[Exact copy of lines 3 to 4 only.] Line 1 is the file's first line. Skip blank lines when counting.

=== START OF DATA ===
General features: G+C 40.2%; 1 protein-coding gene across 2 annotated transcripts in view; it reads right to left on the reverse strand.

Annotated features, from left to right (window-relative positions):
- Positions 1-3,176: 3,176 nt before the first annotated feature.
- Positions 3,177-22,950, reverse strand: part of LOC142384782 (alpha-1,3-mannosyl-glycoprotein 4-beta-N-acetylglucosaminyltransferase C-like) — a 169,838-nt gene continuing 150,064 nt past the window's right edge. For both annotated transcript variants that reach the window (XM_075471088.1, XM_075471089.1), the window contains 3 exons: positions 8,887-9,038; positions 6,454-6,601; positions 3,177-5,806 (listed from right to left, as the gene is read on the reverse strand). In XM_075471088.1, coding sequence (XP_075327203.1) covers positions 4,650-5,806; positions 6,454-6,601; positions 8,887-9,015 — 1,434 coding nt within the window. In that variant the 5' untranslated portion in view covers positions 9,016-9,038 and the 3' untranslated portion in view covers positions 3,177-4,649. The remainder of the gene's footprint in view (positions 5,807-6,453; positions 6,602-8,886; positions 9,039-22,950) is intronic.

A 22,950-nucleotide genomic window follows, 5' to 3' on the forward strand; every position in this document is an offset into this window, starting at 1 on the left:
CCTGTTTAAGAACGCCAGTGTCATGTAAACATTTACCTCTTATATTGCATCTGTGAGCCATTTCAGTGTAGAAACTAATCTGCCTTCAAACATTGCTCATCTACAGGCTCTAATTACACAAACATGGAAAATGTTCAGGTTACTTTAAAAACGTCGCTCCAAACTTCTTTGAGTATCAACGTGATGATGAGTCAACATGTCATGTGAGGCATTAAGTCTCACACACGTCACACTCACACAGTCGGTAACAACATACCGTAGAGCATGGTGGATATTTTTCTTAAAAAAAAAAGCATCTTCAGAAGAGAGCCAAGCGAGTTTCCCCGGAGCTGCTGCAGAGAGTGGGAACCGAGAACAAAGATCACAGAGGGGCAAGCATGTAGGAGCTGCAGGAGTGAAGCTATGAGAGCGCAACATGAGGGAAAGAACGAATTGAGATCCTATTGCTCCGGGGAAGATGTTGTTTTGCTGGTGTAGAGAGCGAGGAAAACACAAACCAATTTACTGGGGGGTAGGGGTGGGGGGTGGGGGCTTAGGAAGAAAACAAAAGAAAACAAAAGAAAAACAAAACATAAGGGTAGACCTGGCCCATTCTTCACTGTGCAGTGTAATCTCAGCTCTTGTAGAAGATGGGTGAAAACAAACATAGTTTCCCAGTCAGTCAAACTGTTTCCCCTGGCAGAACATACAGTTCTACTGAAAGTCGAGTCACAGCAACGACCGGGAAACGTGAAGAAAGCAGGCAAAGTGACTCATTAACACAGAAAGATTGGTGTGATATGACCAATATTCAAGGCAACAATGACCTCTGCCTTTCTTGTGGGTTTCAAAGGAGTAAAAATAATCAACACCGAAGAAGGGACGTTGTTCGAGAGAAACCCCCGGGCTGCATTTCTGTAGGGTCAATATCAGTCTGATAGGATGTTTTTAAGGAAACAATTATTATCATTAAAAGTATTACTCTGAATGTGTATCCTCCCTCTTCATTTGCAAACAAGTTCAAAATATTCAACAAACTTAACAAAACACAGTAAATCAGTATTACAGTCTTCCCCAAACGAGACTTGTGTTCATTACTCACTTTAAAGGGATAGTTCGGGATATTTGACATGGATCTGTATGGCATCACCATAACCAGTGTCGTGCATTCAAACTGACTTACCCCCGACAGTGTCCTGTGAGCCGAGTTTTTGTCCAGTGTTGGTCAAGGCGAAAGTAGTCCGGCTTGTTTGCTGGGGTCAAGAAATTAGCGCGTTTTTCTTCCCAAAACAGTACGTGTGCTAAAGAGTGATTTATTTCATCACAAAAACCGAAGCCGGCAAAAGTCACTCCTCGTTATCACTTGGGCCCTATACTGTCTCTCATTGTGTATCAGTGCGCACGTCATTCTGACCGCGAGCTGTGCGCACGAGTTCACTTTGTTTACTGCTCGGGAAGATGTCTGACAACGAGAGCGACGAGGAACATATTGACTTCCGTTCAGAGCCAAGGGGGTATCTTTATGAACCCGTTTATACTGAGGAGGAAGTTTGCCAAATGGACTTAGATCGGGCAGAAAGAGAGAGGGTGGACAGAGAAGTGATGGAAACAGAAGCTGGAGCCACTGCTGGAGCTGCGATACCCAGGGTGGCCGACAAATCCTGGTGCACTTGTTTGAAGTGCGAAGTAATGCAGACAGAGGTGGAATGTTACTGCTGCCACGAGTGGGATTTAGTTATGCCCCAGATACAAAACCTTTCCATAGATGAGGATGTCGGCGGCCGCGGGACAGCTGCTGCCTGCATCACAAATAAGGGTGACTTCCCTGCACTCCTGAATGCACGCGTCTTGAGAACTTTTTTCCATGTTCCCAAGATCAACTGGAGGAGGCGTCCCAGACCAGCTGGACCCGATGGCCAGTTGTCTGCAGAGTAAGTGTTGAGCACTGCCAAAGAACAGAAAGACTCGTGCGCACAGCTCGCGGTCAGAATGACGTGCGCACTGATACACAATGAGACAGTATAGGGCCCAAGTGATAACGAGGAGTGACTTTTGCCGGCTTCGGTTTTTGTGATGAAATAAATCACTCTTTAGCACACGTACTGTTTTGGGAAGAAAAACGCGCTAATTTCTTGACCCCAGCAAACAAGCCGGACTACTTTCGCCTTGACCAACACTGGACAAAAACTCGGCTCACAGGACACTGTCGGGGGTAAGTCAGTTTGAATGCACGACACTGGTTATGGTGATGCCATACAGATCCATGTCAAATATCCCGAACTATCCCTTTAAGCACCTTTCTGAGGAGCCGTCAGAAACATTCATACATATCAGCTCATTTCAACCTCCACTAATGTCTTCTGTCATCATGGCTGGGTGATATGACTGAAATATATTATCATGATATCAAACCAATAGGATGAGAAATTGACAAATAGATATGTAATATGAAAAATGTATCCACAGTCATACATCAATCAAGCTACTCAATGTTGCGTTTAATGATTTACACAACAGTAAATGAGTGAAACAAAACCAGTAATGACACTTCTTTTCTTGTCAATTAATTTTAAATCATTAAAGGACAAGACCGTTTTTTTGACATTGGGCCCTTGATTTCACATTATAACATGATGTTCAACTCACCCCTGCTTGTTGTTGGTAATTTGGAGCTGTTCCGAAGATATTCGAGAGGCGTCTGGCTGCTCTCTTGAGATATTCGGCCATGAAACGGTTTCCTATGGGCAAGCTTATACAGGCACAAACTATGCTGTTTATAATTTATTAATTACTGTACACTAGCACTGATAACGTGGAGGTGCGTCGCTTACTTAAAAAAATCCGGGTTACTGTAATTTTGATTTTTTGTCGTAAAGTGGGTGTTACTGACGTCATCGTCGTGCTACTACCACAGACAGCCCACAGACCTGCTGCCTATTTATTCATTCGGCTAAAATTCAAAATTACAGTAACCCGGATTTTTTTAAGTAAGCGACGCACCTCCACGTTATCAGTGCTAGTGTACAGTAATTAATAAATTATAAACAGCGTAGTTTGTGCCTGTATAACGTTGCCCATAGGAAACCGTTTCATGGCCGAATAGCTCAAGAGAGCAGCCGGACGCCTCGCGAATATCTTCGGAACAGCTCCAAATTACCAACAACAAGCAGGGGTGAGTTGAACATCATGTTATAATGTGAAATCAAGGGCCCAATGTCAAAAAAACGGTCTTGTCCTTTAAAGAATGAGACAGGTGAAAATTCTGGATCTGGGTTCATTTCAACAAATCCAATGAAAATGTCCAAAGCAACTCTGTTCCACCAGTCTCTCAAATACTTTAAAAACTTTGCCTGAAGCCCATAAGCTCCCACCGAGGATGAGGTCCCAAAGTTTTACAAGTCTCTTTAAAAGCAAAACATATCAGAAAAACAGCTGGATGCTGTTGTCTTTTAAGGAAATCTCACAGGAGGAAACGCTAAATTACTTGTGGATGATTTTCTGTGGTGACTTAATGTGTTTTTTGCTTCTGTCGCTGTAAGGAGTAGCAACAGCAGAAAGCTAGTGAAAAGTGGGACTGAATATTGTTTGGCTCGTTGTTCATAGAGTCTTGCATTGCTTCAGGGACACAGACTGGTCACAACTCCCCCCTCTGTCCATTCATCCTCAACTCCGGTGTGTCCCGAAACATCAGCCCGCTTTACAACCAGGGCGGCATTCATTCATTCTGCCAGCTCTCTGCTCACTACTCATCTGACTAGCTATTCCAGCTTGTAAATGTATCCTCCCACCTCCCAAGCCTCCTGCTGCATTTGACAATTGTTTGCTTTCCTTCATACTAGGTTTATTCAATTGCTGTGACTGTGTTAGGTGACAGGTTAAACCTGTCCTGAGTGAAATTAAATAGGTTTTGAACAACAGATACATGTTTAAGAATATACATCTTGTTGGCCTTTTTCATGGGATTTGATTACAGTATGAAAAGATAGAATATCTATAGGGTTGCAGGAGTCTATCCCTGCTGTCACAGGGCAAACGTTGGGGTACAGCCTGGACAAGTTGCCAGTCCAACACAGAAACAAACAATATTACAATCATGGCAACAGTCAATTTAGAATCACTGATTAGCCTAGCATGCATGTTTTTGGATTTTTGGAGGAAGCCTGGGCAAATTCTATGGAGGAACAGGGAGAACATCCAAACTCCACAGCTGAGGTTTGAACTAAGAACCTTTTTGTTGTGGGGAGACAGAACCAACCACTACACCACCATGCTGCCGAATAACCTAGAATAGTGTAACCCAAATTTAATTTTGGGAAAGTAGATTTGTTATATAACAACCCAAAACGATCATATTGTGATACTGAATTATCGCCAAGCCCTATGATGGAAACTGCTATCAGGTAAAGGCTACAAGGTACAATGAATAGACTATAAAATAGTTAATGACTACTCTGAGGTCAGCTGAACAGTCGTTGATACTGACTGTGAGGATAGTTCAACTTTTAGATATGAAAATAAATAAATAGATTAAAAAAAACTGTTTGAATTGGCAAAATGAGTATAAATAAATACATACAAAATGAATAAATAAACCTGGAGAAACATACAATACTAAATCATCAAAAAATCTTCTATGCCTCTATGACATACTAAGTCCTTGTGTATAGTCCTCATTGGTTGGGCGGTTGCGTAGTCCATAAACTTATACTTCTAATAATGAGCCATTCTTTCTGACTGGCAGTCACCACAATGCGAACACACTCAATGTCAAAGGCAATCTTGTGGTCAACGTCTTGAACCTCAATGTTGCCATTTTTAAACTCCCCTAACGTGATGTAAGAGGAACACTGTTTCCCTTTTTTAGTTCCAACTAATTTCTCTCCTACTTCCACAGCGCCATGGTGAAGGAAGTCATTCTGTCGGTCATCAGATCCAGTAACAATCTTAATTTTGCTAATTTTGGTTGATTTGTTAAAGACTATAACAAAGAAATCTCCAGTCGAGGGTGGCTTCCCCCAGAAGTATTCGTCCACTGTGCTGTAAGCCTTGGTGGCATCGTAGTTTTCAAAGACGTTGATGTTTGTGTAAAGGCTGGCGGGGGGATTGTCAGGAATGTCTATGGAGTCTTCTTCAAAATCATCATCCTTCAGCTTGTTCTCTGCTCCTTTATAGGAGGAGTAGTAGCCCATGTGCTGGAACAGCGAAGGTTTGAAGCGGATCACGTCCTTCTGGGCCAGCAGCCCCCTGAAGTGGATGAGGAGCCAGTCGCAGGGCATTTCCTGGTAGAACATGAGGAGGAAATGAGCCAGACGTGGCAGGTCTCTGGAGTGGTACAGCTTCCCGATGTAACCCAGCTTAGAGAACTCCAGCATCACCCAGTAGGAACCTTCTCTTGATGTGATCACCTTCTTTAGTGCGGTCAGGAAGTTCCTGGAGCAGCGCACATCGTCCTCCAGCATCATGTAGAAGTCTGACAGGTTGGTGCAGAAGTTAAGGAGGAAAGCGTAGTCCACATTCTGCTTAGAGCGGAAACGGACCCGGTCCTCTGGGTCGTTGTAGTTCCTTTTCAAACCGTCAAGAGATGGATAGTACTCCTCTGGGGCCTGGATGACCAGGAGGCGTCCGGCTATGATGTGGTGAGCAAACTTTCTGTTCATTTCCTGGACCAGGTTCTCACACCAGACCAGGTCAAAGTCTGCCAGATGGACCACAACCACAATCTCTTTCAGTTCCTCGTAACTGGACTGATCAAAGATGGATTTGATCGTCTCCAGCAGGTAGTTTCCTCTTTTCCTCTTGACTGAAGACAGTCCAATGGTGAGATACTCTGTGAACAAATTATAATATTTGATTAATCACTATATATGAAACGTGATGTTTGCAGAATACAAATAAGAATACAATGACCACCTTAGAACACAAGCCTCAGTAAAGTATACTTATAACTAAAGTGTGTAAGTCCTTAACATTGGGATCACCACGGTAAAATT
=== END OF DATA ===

- Positions 1-3,176: 3,176 nt before the first annotated feature.
- Positions 3,177-22,950, reverse strand: part of LOC142384782 (alpha-1,3-mannosyl-glycoprotein 4-beta-N-acetylglucosaminyltransferase C-like) — a 169,838-nt gene continuing 150,064 nt past the window's right edge. For both annotated transcript variants that reach the window (XM_075471088.1, XM_075471089.1), the window contains 3 exons: positions 8,887-9,038; positions 6,454-6,601; positions 3,177-5,806 (listed from right to left, as the gene is read on the reverse strand). In XM_075471088.1, coding sequence (XP_075327203.1) covers positions 4,650-5,806; positions 6,454-6,601; positions 8,887-9,015 — 1,434 coding nt within the window. In that variant the 5' untranslated portion in view covers positions 9,016-9,038 and the 3' untranslated portion in view covers positions 3,177-4,649. The remainder of the gene's footprint in view (positions 5,807-6,453; positions 6,602-8,886; positions 9,039-22,950) is intronic.